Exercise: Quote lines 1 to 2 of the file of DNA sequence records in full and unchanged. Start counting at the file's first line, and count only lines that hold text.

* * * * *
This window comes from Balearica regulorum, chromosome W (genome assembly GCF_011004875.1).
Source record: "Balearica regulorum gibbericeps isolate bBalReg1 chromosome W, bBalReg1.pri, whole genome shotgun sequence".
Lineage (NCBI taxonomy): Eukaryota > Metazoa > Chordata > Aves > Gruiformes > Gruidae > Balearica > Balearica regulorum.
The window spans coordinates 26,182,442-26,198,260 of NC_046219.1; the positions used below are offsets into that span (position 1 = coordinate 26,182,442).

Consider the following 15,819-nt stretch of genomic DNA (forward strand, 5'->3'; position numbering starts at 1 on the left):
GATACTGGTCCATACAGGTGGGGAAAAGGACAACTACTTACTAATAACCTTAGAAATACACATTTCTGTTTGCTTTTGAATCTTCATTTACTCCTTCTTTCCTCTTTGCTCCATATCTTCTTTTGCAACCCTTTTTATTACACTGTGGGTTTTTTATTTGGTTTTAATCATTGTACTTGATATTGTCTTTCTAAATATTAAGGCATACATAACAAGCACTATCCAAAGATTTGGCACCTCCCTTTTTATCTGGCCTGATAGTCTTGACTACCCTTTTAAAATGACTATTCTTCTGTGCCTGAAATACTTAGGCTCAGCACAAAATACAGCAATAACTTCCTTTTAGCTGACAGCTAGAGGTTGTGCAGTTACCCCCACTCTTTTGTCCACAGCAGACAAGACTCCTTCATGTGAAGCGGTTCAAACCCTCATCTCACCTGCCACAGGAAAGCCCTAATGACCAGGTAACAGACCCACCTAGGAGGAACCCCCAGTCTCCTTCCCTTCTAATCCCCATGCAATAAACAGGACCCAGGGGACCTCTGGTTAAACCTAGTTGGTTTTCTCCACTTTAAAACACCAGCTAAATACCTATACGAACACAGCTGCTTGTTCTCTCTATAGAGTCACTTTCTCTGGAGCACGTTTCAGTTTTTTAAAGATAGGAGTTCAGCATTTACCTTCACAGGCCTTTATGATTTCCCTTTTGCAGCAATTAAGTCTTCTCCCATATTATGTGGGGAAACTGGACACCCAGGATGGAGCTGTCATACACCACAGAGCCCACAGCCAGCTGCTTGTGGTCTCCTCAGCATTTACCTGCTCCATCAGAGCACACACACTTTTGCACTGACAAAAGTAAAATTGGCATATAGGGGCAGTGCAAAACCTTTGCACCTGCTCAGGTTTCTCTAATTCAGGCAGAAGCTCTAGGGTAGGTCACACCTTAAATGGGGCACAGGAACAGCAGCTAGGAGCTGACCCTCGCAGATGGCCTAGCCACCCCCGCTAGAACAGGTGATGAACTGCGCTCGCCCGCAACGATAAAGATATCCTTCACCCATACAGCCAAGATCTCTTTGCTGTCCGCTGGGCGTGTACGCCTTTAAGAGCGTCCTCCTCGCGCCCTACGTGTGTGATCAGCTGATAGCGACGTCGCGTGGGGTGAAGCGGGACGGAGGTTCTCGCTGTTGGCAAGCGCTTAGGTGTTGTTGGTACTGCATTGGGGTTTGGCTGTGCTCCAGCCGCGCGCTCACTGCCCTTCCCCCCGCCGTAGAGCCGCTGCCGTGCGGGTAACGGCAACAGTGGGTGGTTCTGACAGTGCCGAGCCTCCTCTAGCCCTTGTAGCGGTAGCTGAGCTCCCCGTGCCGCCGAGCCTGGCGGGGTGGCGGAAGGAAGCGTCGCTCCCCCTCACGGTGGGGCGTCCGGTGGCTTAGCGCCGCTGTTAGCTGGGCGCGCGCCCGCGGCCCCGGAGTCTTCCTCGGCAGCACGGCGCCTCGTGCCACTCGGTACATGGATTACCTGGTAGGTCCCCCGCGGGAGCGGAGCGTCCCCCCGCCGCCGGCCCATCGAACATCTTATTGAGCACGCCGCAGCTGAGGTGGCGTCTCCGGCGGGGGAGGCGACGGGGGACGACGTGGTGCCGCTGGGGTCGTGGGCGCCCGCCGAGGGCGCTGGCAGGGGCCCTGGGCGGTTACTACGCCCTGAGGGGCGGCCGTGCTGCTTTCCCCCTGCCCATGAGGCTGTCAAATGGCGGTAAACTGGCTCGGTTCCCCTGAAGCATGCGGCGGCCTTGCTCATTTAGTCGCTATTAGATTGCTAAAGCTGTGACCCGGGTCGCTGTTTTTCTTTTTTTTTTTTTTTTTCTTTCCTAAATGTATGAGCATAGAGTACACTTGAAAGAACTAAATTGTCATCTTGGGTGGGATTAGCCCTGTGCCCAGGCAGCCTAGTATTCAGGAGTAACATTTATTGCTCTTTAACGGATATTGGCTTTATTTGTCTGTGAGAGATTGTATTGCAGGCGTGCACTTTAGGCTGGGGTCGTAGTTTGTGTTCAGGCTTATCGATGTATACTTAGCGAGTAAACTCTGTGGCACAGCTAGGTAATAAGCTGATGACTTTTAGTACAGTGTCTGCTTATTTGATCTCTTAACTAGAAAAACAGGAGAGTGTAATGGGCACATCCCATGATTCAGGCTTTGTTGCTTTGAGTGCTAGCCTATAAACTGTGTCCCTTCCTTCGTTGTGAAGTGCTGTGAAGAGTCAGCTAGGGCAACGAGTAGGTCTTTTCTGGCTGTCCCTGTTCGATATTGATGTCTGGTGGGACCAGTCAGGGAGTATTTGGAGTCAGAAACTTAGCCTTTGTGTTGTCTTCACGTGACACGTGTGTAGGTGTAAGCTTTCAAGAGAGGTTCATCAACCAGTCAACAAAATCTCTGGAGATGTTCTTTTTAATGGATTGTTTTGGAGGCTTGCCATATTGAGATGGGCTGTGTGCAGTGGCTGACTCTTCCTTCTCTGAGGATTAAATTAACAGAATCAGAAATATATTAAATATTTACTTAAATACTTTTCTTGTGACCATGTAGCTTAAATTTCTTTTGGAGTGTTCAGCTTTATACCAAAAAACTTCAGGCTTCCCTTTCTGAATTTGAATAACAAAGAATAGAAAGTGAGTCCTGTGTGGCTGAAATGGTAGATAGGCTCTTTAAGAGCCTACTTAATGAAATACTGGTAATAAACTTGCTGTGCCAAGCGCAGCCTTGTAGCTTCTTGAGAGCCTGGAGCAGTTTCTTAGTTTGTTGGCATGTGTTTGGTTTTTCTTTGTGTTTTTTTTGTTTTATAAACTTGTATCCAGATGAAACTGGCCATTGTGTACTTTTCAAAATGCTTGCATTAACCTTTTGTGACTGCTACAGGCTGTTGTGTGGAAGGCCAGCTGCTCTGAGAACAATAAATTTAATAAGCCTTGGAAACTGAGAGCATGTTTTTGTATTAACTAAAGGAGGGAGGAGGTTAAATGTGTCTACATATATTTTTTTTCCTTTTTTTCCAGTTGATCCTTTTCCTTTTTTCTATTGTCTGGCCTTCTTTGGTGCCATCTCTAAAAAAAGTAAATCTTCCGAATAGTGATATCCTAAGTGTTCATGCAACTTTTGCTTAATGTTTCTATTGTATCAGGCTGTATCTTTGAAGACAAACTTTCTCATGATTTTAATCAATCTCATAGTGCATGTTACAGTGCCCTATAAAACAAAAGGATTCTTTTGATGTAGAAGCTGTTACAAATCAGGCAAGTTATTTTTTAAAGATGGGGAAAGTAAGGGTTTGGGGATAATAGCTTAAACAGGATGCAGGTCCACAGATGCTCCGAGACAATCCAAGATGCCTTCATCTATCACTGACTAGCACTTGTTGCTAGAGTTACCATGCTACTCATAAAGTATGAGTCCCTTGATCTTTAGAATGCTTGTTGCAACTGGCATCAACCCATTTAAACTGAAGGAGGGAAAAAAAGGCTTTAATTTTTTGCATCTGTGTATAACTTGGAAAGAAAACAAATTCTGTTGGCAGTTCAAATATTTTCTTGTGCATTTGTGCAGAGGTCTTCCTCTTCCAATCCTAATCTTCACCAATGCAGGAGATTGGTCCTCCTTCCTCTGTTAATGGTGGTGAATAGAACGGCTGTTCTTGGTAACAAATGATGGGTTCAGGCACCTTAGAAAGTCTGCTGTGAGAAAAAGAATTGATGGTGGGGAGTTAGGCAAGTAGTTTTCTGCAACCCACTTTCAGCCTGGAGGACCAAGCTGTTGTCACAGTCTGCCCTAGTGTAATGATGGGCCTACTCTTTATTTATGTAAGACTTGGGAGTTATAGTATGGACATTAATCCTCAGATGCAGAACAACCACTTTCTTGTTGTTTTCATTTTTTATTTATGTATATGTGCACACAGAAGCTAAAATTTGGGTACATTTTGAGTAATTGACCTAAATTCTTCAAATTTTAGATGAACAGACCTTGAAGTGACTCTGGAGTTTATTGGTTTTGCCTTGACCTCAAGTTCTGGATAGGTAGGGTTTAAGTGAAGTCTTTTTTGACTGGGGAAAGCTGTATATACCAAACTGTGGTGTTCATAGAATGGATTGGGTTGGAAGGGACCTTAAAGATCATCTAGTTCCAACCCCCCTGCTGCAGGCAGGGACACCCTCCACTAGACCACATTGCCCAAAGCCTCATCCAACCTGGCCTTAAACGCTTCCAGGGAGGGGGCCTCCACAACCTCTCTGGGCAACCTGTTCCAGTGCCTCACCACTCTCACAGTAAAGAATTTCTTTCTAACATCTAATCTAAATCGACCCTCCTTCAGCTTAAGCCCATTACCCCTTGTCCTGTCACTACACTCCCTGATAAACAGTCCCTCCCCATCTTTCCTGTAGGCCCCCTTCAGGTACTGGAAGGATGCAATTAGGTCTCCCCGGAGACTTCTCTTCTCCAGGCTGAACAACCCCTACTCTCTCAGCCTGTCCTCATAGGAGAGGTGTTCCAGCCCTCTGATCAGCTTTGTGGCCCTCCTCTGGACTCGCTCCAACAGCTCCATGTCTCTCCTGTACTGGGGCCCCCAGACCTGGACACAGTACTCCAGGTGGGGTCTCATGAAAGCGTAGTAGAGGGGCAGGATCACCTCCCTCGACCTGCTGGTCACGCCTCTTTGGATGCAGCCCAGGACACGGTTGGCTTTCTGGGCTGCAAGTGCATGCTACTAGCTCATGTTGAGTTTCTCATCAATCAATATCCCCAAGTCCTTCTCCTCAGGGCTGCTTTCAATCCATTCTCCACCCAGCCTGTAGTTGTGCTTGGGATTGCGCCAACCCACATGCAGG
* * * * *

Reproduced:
This window comes from Balearica regulorum, chromosome W (genome assembly GCF_011004875.1).
Source record: "Balearica regulorum gibbericeps isolate bBalReg1 chromosome W, bBalReg1.pri, whole genome shotgun sequence".